Tekniken - kvinnornas befriare? : Hushållsteknik, köpevaror, gifta kvinnors hushållsarbetstid och förvärvsdeltagande 1930-talet - 1980-talet

Detta är en avhandling från Linköping : Linköpings universitet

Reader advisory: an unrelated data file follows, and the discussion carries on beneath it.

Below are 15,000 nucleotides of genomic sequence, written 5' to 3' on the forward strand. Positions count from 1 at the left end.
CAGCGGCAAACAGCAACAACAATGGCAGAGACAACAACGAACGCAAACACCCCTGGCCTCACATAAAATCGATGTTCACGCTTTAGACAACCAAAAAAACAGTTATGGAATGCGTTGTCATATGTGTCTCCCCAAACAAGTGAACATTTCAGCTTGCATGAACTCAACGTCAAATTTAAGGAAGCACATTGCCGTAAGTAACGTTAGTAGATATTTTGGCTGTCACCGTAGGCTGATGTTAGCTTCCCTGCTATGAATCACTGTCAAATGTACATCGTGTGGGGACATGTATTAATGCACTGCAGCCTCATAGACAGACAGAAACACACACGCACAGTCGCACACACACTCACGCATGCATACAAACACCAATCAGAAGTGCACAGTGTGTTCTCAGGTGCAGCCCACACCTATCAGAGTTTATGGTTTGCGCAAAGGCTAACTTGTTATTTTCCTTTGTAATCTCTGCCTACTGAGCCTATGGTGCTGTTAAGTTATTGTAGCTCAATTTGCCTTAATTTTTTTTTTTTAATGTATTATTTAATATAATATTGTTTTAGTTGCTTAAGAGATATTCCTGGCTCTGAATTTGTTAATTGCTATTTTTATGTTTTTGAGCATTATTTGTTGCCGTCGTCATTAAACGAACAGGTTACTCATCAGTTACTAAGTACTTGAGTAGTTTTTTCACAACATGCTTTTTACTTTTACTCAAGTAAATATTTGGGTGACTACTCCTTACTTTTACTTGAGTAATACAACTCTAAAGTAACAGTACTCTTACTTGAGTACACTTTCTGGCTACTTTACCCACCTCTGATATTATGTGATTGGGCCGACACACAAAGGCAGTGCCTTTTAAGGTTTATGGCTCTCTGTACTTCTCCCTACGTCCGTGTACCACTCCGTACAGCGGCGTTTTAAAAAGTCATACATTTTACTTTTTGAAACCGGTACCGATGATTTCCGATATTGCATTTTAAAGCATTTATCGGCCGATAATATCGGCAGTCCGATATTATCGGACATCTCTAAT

Sammanfattning: A traditionalline of thought is the belief that technological development has liberatcd women from housework and improved their prospects for laber force participation. This traditional line of thought has been questioned by som e research ers. These researchers claim that increased access to manufactured goods, household appliances, plumbing and electric power coincides with higher demands on household productian of goodsand services and that there is no earrelation between, on the one hand, improved availability of merchandise and household appliances and, on the other, a reduction of housework time and an increase of married women in the labor force.The aim of this study is to examine the relationships between access to household technology and ready-made merchandise, and married women's work. Particular attention is paid to the number of hours spent by wife's on housework and their laber force participation. The study deals with Sweden during two periods: the 1930s, and between the l930s and the 1980s.The study finds that in the !930s wives on small farms had least access to household technology and merchandise. Yet, this category had the highest rate of laber force participation. Married women in high income, urban families bad greatest access to household technology and merchandise. They usually had a low rate of laber force participation.Greater access to household technology and merchandise did not reduce married women's housework hours. The potential reduction in housework time was counterbalanced by higher overall consumptian of goodsand services. The resull was the same or more housework time with no correlation to married women's labor force participation.Duringthe period 1930s to 1980s access to household technology and merchandise has risen dramatically. The time urban wives spend on housework has fallen and their labor force participation has risen. These three changes are not necessarily related. Other reasons might be behind the decrease in housework time: reduced overall household consumption of goods and services quite apart from increased availability of household technology and merchandise- and an increase in men's housework.Two reasons lie behind the traditional viewpoint described earlier. lt tends to underestimate the number of married women in the labor force earlier, and also to underestimate the amount of housework today.Total hours spent today by wives on shopping and home preparation exceed the total workhours by married women in the public sector. Wives spend more time cleaning than they do working in shops, restarrrants and hotels. They spend more time sewing than working in mirres and quarries, manufacturing and public utilities.The time married women previously devoted to labor force participation has been underestimated mainly because farmwives were not included in the statistics. If they are counted as in the labor force the rate of labor force participation for married women was about 40%  in the 1930s instead of 8%. The rate of labor force participatian was thus high in the first decades of this century. The transition from an agrarian to an industrial society meant a fall in the number of women in the labor force. Industrialization and urbanization did not primarily diminish housework for married women; it reduced their participation in the labor force. Married women turned from doing two jobs to only working in the home. At the same time, access to household technology and merchandise increased. This period is, in a historical perspective, very short and unique. Married women once again today hold two jobs.

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